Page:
Remember, any program at any time on any device at any location. That is now the reality for many programs. It has pay television operators, the networks, and other broadcasters running scared.
In response, HBO, the premium pay television programmer, just launched HBO Go. This limited experiment allows cable viewers to view HBO programming on the Internet, but only if they go through the cable operator’s web site. The idea is to prevent non cable subscribers from watching HBO’s content.
History, however, is against HBO Go working. The music industry taught us that years ago. No one yet has succeeded in cutting off content desired by the Internet audience. Pirates will see to that in no time.
The day has begun when specific shows are delivered from the producer directly to the viewer. MLB did it first. It has begun with smaller producers, but will soon will reach the level of established enterprises like HBO.
Take the Sopranos, the HBO hit. The owner of that show could sell the series directly to viewers over the Internet, without the need of pay television carriers or any middleman. And, with all the fat and bundled channels cut out of the equation, the price will be much lower than on cable.
In effect, the Internet becomes a huge magazine stand of television programs which viewers can select, pay for and watch with very low micropayments. The same is happening with movies, sports programming and other genres.
About 150 million Internet users in the United States now watch about 14.5 billion videos a month, says comScore, the measurement firm. That’s an average of 97 videos per viewer. Interestingly, the average length of the videos watched has extended in the past year as compression and online quality improves. The online video business is expected to be worth over a billion dollars by 2011, says eMarketer.
To see what will happen to television, we only have to look at the music industry in recent years. Only the very largest, most established artists still operate within the confines of record companies. Most newer talent market their work independently, directly to their listeners. They use MySpace, Facebook, YouTube, and Twitter to find audiences and sell digital downloads over the Internet. The same model will probably be true for all file-based media in the near future.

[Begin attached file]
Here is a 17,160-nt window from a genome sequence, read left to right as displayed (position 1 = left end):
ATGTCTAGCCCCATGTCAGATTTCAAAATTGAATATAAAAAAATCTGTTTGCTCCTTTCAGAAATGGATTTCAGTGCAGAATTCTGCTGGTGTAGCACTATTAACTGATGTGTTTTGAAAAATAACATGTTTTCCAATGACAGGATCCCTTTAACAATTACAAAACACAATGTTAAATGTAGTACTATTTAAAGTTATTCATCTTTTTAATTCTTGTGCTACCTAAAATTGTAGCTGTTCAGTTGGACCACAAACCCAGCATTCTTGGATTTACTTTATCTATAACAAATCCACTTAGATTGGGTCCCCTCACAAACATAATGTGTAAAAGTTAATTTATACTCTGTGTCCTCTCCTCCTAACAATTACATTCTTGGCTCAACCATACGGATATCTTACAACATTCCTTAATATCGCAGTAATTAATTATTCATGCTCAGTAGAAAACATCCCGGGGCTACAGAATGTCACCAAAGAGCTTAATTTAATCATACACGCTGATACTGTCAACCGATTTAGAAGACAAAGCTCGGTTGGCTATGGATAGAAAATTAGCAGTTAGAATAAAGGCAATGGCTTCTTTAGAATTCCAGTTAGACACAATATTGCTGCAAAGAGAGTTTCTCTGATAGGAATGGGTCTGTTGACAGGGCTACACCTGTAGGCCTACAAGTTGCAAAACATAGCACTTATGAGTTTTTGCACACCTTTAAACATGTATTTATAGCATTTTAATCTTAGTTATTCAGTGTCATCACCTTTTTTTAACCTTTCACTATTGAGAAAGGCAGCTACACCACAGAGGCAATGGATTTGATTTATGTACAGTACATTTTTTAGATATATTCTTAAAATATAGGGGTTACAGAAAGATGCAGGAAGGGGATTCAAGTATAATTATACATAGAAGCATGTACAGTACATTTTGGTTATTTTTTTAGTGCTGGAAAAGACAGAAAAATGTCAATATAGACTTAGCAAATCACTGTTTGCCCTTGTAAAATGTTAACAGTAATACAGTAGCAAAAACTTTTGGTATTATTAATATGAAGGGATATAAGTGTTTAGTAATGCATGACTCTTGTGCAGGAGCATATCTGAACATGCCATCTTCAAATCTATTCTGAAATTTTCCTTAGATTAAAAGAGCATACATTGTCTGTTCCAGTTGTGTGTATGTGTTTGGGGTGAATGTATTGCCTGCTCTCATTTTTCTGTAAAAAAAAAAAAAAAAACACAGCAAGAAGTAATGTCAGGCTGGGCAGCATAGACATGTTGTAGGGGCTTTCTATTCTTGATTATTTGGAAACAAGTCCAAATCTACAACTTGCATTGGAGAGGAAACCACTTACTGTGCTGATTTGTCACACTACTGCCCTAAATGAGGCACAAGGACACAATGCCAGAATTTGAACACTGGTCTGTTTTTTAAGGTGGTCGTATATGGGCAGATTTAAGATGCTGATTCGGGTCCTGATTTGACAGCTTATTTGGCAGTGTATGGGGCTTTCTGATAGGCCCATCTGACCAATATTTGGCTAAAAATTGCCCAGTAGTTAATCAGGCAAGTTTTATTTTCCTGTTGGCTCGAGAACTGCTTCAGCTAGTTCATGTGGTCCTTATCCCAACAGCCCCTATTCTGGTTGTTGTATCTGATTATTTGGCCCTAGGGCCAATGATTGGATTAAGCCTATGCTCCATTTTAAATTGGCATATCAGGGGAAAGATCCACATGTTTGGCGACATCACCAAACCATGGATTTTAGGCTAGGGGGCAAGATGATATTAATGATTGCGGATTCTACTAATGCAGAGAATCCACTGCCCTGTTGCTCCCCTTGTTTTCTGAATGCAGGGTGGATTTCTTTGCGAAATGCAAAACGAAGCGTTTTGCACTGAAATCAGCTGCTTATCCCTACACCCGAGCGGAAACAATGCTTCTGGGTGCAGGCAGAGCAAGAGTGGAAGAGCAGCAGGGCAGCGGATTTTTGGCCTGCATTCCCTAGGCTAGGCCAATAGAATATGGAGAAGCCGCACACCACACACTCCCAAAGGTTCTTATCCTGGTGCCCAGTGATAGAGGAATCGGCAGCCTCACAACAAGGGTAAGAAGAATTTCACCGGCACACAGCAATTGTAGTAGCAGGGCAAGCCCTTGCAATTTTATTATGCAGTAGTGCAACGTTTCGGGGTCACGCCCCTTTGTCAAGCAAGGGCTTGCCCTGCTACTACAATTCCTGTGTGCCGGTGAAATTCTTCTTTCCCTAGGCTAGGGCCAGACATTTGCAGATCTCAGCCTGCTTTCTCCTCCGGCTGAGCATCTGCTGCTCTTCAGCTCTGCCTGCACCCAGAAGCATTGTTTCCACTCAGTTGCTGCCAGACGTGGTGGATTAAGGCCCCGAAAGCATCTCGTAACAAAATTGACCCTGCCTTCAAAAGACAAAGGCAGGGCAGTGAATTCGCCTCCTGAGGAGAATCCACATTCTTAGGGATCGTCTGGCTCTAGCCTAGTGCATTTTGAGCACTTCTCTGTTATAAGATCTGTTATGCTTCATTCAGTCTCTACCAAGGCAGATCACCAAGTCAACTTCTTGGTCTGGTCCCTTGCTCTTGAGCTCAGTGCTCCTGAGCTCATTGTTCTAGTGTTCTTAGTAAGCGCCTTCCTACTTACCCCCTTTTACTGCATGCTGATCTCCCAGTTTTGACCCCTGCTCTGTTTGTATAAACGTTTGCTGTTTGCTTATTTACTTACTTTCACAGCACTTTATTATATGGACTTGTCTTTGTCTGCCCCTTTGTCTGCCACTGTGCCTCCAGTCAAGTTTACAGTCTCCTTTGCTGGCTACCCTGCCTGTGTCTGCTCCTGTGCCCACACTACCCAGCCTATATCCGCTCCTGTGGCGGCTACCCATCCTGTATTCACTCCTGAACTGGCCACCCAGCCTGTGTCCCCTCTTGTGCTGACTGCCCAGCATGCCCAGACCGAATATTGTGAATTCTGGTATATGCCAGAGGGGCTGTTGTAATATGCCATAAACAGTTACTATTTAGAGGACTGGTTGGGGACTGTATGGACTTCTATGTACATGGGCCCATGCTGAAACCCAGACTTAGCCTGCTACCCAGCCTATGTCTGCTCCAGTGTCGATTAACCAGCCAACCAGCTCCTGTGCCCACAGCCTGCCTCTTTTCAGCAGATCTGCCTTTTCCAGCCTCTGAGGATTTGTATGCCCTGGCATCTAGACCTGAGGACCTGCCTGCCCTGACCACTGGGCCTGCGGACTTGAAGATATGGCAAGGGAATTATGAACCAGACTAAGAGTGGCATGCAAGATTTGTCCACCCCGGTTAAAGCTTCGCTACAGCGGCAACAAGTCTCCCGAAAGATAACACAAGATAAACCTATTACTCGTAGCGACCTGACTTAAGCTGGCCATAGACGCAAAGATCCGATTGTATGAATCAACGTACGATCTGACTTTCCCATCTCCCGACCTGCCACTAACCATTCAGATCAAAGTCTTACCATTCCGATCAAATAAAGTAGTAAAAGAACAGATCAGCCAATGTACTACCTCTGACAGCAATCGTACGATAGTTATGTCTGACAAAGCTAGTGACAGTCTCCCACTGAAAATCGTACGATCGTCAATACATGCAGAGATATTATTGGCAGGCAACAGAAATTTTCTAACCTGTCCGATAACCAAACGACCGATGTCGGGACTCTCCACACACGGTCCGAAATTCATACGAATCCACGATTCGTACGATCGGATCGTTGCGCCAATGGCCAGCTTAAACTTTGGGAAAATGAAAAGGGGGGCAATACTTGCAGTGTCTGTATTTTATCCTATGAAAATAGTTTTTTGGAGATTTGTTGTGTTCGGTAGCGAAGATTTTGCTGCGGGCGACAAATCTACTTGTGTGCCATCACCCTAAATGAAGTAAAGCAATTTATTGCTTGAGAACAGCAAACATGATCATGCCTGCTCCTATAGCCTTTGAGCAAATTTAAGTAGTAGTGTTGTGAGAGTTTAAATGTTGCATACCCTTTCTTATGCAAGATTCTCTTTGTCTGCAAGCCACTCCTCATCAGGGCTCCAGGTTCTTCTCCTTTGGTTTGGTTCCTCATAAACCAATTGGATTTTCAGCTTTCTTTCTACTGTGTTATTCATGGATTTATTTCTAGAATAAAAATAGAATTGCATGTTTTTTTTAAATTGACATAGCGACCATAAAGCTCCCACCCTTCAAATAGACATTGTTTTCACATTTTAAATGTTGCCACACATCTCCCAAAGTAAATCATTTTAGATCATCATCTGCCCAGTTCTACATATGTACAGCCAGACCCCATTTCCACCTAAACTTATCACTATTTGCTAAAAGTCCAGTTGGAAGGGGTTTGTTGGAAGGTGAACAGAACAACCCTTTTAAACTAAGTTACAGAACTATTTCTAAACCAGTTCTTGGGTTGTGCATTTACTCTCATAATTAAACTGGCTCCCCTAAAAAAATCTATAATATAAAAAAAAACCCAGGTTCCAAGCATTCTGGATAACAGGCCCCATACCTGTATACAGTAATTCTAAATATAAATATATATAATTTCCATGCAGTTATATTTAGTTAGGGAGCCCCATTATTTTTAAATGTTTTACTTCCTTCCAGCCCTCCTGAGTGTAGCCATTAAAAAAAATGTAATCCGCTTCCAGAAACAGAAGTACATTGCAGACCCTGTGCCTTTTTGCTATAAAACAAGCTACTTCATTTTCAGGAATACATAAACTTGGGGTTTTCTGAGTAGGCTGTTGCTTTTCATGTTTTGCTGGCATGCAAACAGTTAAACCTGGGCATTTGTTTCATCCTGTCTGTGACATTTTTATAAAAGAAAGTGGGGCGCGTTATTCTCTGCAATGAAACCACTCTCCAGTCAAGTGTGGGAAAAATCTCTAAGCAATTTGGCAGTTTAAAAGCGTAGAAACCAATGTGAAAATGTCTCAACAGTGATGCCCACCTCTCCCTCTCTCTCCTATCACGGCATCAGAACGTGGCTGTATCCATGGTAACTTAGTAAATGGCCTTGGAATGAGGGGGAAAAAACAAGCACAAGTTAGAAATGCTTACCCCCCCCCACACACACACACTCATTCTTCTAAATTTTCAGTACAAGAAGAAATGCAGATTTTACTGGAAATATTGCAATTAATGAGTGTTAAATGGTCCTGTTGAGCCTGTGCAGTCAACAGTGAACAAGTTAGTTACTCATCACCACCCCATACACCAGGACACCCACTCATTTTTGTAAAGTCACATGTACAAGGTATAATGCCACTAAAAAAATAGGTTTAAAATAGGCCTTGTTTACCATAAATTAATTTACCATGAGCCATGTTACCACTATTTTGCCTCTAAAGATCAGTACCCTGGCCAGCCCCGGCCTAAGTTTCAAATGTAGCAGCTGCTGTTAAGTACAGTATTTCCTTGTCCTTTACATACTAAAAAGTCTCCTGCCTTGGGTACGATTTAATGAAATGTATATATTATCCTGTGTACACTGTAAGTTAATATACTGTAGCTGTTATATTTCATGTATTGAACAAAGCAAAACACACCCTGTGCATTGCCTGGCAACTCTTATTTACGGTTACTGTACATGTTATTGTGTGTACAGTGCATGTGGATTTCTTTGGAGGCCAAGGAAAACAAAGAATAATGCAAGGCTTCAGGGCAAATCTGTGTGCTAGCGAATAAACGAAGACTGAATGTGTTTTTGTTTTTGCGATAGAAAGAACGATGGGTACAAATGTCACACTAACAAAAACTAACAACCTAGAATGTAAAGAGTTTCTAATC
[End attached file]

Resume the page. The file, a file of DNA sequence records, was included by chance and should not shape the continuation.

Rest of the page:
With this radical change comes a huge human toll. Disrupted businesses mean lost jobs and personal turmoil. Expert skill sets that it took years to acquire become almost meaningless overnight. Salaries fall dramatically and an increasing number of businesses seek non-paid “interns” to avoid paying employees altogether.
Worst of all, in the media arena, this business turbulence results in a dramatic loss of quality. The trivialization of news—both television and print—is a good example. Citizen journalists replace real reporters. News staff are cut to the bone. Stations pool crews to do stories. Bureaus in Washington, D.C. are closed down. And forget about long-term investigative reporting—it’s over.
Thankfully, this won’t go on forever. It’s mainly the work of incompetent, risk-adverse management that doesn’t know anything else to do. In a few years, the old business models will disappear and new ones will emerge. The next generation of media professionals will appear as the winners who figure out how to build audiences and generate a profit. Most certainly, a new media establishment will rise from the rubble.
The whole scene today resembles the shift at the beginning of the last century from the horse and buggy era to the automobile age. Mega shifts in technology bring a huge level of disruptive change. We are living through it right now.